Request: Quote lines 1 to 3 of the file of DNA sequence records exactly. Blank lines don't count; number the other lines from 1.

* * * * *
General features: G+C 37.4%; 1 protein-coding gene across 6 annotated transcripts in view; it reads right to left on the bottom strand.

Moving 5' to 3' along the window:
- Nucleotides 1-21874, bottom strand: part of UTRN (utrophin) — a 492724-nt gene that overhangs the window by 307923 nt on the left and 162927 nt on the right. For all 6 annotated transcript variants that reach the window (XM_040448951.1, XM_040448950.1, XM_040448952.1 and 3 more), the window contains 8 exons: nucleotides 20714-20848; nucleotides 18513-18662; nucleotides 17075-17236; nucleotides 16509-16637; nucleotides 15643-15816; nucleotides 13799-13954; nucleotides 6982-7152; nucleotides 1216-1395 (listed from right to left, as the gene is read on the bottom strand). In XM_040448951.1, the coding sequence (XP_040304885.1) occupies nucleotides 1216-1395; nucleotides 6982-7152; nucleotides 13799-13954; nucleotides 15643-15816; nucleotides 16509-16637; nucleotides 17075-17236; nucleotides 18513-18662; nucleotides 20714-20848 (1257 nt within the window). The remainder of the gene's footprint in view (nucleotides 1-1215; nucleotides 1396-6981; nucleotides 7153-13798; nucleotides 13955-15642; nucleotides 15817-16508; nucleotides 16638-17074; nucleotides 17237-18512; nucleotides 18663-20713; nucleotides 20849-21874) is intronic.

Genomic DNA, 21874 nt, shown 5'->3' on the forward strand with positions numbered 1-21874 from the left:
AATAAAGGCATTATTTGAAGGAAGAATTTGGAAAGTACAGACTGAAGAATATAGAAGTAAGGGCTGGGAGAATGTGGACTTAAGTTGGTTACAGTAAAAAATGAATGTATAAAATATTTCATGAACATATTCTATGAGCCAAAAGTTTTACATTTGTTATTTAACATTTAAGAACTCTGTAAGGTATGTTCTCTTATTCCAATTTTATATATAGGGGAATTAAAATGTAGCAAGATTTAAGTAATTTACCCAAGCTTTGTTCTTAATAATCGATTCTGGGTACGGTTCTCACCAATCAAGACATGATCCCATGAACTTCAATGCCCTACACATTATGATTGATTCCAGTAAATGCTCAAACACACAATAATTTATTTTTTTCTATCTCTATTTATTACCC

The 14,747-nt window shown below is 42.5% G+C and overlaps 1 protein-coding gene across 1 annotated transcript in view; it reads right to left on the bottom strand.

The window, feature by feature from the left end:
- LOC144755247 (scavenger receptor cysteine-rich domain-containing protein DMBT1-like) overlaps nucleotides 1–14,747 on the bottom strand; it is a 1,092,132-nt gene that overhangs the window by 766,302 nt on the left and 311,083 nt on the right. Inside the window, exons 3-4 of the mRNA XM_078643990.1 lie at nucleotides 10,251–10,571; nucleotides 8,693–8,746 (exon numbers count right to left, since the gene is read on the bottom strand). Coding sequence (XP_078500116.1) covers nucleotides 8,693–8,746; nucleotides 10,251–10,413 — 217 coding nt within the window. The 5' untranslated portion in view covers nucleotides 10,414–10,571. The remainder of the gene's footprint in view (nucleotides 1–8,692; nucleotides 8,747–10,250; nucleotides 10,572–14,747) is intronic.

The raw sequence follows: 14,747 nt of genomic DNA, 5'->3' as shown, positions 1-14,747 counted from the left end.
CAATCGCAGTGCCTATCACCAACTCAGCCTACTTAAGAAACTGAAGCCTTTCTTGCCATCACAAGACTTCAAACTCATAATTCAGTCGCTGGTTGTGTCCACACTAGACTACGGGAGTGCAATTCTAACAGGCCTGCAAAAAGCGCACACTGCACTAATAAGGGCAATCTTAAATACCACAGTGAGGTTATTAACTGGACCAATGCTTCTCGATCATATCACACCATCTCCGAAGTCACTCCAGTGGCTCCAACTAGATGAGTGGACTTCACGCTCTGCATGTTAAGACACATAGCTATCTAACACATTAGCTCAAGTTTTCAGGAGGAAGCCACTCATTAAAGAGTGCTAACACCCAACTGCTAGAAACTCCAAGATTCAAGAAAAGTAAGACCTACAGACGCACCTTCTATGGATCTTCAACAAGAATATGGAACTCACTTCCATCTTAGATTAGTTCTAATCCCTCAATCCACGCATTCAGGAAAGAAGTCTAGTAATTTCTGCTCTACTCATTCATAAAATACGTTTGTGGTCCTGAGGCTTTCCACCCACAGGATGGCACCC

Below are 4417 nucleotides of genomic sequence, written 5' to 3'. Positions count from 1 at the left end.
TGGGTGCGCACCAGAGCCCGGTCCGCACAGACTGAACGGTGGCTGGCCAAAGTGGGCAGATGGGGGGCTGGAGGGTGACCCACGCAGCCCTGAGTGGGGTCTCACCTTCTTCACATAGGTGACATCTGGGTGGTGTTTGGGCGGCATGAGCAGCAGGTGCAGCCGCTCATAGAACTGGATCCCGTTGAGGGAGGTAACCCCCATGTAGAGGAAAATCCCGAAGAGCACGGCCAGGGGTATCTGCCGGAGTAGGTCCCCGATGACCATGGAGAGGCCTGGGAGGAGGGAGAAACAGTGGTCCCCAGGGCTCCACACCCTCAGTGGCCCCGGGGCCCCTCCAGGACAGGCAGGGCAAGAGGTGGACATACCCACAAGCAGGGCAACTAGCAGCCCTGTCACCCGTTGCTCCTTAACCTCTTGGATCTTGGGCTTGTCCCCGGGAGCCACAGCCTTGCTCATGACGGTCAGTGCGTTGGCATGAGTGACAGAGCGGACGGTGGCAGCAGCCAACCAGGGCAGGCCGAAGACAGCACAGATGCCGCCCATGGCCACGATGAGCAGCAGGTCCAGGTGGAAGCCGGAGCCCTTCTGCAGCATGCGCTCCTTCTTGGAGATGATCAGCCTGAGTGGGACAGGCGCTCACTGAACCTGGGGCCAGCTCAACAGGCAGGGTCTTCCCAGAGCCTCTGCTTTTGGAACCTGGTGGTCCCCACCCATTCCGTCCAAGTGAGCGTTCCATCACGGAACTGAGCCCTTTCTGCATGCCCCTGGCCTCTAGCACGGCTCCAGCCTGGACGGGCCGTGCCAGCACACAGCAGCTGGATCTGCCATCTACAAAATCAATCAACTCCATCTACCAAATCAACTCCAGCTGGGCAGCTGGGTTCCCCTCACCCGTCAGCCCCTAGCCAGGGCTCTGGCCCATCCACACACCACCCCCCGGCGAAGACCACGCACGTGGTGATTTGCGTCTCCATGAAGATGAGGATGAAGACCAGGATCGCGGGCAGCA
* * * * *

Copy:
General features: G+C 37.4%; 1 protein-coding gene across 6 annotated transcripts in view; it reads right to left on the bottom strand.

Moving 5' to 3' along the window:
- Nucleotides 1-21874, bottom strand: part of UTRN (utrophin) — a 492724-nt gene that overhangs the window by 307923 nt on the left and 162927 nt on the right. For all 6 annotated transcript variants that reach the window (XM_040448951.1, XM_040448950.1, XM_040448952.1 and 3 more), the window contains 8 exons: nucleotides 20714-20848; nucleotides 18513-18662; nucleotides 17075-17236; nucleotides 16509-16637; nucleotides 15643-15816; nucleotides 13799-13954; nucleotides 6982-7152; nucleotides 1216-1395 (listed from right to left, as the gene is read on the bottom strand). In XM_040448951.1, the coding sequence (XP_040304885.1) occupies nucleotides 1216-1395; nucleotides 6982-7152; nucleotides 13799-13954; nucleotides 15643-15816; nucleotides 16509-16637; nucleotides 17075-17236; nucleotides 18513-18662; nucleotides 20714-20848 (1257 nt within the window). The remainder of the gene's footprint in view (nucleotides 1-1215; nucleotides 1396-6981; nucleotides 7153-13798; nucleotides 13955-15642; nucleotides 15817-16508; nucleotides 16638-17074; nucleotides 17237-18512; nucleotides 18663-20713; nucleotides 20849-21874) is intronic.